Elon Musk yesterday announced that he had found someone to replace him as Twitter’s chief executive officer. While he didn’t mention who it was besides hinting at the new CEO being a female, the billionaire has today confirmed it is Linda Yaccarino, the former head of advertising at NBCUniversal.
“I am excited to welcome Linda Yaccarino as the new CEO of Twitter!” Musk said in a tweet further stating that the Penn State graduate “will focus primarily on business operations, while I focus on product design & new technology.”
Yaccarino will start her work as the new head of Twitter in six (6) weeks according to Musk’s Thursday tweet.
Last month she interviewed Musk at her “Possible” advertising conference in Miami in which she told the billionaire that some advertisers “have a challenge with your points of view”, to which Musk replied that some of his tweets should be taken with a “grain of salt”. In the same interview Yaccarino also said: “If freedom of speech, as he says, is the bedrock of this country, I’m not sure there’s anyone in this room who could disagree with that.”
In December, the Tesla boss had said that he would step down as the head of Twitter once he found someone “foolish enough” to take on the position.
“I will resign as CEO as soon as I find someone foolish enough to take the job! After that, I will just run the software and servers teams,” Musk tweeted at the time.
Since his chaotic takeover of Twitter for $44 billion six months ago, the social site has seen rapid changes some of which drove away major advertisers and led to the birth of secession Twitter clones such as Spoutible.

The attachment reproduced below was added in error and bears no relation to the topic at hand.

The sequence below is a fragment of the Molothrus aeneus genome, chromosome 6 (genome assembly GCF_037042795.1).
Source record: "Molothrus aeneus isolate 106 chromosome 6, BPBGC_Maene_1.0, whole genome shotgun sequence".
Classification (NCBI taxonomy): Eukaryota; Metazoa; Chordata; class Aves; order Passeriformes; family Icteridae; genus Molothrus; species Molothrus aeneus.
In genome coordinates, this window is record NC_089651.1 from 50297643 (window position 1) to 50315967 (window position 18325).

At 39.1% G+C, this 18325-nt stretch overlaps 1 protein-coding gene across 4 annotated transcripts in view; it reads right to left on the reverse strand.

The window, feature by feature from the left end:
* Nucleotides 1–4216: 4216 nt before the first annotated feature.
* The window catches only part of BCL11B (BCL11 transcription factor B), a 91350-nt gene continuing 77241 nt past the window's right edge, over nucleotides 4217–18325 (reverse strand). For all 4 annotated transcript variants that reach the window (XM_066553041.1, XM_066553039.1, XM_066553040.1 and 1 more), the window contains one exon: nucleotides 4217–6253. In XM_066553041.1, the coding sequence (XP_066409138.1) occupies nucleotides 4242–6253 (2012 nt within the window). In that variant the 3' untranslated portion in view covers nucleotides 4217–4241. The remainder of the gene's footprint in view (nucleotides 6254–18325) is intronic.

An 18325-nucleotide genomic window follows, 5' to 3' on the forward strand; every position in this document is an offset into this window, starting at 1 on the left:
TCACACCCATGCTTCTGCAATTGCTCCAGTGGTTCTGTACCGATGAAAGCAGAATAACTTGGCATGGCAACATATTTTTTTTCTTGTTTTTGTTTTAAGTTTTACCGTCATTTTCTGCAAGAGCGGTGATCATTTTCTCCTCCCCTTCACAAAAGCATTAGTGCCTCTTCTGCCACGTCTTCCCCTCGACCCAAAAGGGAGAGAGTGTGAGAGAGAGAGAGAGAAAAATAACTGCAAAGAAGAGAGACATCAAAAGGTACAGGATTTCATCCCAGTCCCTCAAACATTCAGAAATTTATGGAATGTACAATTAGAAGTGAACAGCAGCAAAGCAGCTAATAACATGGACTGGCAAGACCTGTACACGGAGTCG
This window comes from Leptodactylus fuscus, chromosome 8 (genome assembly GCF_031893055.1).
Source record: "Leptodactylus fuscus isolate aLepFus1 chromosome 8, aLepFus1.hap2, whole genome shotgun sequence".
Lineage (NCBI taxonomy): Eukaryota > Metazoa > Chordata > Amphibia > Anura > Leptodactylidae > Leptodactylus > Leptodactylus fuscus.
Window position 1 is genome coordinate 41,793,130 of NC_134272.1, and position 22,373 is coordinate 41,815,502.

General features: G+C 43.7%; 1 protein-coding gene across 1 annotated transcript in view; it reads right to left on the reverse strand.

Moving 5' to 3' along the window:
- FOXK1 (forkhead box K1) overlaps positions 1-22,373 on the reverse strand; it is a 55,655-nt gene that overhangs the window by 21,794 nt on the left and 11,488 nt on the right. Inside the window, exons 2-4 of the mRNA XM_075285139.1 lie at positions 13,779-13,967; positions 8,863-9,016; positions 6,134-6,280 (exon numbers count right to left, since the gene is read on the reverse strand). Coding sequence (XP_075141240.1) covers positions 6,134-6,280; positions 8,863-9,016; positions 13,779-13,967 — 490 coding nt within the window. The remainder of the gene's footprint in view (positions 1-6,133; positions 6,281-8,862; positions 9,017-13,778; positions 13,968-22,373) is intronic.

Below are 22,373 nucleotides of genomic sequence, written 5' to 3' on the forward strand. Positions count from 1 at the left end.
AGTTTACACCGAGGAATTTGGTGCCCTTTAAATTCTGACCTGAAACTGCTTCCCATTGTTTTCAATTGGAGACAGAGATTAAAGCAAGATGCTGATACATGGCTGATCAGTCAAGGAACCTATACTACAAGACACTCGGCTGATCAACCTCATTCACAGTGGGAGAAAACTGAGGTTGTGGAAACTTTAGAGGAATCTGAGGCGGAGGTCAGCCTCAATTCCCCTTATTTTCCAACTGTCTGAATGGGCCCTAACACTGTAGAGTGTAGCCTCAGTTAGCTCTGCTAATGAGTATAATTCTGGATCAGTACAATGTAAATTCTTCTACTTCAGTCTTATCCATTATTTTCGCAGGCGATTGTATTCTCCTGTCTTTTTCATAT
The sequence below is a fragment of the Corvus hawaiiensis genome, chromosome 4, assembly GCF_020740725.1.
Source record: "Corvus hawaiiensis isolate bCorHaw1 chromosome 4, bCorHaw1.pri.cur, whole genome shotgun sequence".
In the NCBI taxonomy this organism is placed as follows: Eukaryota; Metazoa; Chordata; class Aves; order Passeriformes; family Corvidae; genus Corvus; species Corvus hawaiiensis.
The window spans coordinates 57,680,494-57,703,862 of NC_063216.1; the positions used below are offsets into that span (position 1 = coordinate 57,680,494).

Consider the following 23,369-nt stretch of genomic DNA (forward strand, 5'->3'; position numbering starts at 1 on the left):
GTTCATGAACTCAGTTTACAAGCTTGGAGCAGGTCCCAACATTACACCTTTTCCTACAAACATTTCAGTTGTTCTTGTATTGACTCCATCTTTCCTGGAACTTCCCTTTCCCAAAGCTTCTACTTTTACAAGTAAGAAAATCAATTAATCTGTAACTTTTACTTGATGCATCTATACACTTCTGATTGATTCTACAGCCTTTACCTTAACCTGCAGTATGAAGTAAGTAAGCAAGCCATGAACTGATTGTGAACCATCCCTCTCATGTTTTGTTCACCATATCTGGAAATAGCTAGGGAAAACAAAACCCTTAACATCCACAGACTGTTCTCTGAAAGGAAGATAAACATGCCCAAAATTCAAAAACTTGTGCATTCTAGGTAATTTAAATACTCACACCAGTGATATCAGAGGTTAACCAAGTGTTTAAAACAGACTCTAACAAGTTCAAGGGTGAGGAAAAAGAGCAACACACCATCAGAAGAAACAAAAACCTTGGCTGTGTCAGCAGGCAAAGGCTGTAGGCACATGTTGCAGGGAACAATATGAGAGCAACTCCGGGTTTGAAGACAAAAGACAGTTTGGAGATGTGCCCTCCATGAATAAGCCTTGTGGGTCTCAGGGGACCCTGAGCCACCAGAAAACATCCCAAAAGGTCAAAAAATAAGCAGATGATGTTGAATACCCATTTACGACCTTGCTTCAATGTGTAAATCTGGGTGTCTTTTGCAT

Under Musk’s leadership, Twitter laid off around 90% of its employees and reinstated the account of former President Trump. The online platform also introduced a paid verification service and stripped away blue badges from legacy verified users selling them to everyone who is willing to pay.
Additionally, the company also axed Covid-19 misinformation rules and banned an account that tracked the location of Musk’s private jet which was followed with a mass suspension of the journalists who reported on the ban before unsuspending them later after black lash.
Twitter later tried to ban users from linking or mentioning their usernames to a number of rival social platforms like Facebook, Instagram, Mastodon, and others and recently, the online platform also shut down almost all free access to the its API and introduced a new fee structure for API access that could cost some enterprises as much as $42,000 per month.